How to take better travel photos (or any photos!)
Look For Details
"Travel photography isn’t just about wide landscapes; it’s also about zoning in on little things that 'sum up' a place, like this row of ketchup tubs in Coney Island. Magazine art directors love this kind of thing because it breaks up the pace of a story. In fact, it’s a good idea to think of your holiday photos as a travel feature. The same goes for the angle you shoot from—you need to change your perspective from time to time, so lie on the ground or climb a tree."
Catch The "Magic Hour"
"For about 20 minutes just after sunset, the fading daylight balances perfectly with the artificial light of the city and suddenly, colors pop. Gray sky transforms into an inky blue; London buses look bright red even in the pouring rain. It’s a trick photographers fall back on again and again," said Easton, who took this shot at the top of Yankee Stadium in New York during that time of day. "The green of the turf leaped out just as the light was fading."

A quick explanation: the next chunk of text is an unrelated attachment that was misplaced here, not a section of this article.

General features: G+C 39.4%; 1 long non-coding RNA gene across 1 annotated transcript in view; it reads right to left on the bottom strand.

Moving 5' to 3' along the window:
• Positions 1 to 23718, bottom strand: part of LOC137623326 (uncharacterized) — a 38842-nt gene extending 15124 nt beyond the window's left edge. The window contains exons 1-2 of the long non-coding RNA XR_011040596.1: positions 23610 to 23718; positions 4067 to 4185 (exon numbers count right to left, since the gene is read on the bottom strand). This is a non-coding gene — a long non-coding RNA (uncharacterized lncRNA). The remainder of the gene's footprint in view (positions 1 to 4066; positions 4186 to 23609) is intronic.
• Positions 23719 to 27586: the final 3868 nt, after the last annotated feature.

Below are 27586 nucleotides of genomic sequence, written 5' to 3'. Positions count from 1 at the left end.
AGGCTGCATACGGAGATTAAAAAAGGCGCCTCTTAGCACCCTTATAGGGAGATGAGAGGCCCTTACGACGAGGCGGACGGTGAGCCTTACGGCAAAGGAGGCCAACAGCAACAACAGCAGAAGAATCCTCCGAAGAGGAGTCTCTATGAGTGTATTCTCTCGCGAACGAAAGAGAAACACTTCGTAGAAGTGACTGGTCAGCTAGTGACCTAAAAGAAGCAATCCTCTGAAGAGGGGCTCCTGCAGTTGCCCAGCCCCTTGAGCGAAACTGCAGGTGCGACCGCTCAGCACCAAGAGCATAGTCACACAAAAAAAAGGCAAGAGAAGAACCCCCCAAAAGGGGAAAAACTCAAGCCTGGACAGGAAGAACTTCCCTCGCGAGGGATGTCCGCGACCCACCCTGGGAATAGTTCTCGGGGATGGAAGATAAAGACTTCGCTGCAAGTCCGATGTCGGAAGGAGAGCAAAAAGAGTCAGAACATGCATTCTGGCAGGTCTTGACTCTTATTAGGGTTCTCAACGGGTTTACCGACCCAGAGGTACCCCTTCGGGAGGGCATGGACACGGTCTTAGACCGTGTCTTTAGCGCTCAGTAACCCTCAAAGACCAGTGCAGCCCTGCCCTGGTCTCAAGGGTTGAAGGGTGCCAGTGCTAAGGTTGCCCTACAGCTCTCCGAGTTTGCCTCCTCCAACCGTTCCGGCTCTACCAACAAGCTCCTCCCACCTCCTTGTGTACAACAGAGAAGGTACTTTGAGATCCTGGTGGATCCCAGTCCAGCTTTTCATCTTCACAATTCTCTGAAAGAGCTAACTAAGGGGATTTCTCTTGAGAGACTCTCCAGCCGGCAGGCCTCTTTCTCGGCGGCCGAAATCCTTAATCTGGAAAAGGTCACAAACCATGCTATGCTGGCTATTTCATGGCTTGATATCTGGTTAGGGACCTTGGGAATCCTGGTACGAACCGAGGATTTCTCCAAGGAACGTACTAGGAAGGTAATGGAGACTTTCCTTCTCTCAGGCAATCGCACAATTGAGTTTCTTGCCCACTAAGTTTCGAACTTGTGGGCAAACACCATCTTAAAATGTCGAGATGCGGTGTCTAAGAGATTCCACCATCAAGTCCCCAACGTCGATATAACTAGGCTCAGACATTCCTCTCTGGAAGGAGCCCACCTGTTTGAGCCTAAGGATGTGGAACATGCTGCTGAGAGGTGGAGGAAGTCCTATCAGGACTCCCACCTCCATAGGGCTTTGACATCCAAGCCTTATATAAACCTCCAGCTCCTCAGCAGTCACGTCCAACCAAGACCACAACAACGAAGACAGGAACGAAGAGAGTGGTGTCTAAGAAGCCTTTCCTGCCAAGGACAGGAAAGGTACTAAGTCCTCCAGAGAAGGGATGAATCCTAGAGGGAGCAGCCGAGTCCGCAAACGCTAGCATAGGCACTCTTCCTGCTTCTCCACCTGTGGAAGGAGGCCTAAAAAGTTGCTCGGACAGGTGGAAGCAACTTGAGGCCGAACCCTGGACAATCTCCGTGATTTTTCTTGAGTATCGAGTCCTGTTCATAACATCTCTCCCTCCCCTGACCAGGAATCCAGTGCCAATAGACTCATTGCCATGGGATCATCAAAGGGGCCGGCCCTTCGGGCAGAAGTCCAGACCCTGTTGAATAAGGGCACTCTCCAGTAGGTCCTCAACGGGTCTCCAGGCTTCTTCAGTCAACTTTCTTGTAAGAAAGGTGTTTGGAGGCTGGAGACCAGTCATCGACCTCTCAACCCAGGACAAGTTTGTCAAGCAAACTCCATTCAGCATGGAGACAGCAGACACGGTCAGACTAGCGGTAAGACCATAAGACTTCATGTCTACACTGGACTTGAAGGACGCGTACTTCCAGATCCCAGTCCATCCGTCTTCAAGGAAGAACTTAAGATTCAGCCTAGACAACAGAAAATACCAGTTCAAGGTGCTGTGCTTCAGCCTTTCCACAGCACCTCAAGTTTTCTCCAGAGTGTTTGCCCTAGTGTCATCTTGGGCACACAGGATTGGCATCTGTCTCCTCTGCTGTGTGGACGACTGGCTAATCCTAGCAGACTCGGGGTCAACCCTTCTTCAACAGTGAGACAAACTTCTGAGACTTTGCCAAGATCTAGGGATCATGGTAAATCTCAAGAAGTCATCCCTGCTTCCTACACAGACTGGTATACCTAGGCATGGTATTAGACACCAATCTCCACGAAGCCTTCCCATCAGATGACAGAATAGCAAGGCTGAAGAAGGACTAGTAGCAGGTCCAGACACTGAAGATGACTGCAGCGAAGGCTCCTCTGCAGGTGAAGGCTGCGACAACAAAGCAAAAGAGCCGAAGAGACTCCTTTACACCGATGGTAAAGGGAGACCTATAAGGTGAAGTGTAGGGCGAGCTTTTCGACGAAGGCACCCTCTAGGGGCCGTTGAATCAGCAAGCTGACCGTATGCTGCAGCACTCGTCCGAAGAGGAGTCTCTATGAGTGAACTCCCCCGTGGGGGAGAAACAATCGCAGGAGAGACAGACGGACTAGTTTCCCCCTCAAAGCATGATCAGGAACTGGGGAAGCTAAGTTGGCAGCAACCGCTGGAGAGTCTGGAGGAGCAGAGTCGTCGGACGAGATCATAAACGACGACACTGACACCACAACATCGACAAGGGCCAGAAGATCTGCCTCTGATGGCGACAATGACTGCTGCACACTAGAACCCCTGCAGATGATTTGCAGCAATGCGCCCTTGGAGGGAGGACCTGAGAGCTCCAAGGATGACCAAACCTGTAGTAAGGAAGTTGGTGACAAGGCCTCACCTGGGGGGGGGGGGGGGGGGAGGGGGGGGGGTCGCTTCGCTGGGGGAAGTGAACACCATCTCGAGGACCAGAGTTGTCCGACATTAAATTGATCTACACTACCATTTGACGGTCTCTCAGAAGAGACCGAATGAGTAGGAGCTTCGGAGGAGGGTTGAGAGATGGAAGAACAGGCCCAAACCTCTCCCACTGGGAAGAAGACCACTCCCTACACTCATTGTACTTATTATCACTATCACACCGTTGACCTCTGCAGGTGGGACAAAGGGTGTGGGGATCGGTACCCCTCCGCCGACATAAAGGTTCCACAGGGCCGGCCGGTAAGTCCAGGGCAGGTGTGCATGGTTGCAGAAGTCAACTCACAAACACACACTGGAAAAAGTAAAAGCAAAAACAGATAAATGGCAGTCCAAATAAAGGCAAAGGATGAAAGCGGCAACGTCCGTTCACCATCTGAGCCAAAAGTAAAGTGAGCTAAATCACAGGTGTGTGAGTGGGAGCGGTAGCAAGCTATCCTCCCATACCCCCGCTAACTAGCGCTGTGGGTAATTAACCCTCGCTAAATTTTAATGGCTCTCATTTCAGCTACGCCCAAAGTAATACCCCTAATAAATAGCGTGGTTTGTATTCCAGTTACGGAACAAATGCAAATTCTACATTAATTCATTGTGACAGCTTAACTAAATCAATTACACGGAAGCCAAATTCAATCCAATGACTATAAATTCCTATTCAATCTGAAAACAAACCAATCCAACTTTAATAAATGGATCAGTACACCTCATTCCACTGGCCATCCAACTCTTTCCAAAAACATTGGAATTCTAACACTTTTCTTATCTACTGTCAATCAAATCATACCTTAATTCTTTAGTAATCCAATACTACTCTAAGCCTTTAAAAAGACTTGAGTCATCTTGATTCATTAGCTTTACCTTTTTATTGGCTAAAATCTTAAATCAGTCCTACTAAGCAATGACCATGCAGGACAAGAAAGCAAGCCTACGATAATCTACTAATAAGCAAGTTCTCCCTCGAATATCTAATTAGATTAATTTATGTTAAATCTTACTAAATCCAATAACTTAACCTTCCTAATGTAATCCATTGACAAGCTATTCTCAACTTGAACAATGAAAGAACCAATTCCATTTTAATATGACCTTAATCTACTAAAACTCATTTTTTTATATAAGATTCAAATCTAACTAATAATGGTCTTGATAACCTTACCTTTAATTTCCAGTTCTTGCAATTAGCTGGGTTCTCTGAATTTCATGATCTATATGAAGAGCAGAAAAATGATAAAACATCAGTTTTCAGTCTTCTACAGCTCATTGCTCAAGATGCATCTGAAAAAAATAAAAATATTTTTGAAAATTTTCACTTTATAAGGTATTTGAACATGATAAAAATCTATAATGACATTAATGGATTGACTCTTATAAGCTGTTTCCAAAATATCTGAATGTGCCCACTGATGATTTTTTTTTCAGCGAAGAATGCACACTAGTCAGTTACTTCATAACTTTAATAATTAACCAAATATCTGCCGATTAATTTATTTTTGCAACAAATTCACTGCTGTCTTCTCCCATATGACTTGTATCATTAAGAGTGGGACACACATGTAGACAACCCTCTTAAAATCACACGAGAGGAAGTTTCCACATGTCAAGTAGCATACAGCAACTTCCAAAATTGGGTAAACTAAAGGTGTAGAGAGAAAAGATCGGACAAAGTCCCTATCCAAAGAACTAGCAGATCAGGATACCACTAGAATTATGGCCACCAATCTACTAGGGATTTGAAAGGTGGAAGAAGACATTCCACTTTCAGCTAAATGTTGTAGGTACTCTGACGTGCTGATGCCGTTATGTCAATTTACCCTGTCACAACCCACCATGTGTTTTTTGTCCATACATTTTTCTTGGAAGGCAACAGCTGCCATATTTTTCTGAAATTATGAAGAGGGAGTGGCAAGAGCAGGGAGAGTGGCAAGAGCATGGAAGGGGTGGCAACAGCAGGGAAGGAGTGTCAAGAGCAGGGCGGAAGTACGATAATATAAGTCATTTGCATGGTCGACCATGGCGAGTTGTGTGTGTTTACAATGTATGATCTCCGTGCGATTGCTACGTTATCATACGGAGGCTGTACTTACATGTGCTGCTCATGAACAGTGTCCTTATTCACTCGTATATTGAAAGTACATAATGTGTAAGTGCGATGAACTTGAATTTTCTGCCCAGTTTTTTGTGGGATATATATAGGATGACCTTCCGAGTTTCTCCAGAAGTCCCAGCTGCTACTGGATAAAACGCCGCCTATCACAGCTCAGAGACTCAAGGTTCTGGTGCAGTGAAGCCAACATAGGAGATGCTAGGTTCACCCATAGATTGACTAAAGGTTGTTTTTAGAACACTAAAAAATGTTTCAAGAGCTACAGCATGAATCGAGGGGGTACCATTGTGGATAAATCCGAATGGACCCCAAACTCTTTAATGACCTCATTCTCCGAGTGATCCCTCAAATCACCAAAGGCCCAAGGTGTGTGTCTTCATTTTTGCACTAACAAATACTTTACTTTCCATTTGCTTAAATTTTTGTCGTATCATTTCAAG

"When something catches my eye that I think will make a great shot, I wait for it to happen again. I saw three guys walking past the Eiffel Tower in Paris, their legs mirroring the building, so I set up the shot and snapped a woman doing the same thing. I was shooting into the sun, hence the silhouette—it was a different way to represent a really obvious landmark."
Expect the Unexpected
"Photogenic stuff doesn’t always happen more than once, so it’s important to have your camera ready to shoot at all times," Easton advised. In this case, he was photographing Stockholm’s skyline when he spotted a man dive into the water. "It took me completely by surprise, but I managed to get the shot."